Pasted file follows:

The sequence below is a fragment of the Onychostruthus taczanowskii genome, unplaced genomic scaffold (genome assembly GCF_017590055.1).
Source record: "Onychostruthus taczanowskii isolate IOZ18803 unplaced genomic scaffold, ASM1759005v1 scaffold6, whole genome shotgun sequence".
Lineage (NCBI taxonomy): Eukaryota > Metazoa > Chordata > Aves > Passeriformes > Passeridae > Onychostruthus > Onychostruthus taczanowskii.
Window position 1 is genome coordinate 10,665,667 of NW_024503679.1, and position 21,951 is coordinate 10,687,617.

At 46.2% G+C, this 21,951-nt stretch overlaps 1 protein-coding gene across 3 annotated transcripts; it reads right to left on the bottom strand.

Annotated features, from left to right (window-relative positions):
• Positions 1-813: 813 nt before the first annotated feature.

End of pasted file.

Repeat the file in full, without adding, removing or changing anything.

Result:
The sequence below is a fragment of the Onychostruthus taczanowskii genome, unplaced genomic scaffold (genome assembly GCF_017590055.1).
Source record: "Onychostruthus taczanowskii isolate IOZ18803 unplaced genomic scaffold, ASM1759005v1 scaffold6, whole genome shotgun sequence".
Lineage (NCBI taxonomy): Eukaryota > Metazoa > Chordata > Aves > Passeriformes > Passeridae > Onychostruthus > Onychostruthus taczanowskii.
Window position 1 is genome coordinate 10,665,667 of NW_024503679.1, and position 21,951 is coordinate 10,687,617.

At 46.2% G+C, this 21,951-nt stretch overlaps 1 protein-coding gene across 3 annotated transcripts; it reads right to left on the bottom strand.

Annotated features, from left to right (window-relative positions):
• Positions 1-813: 813 nt before the first annotated feature.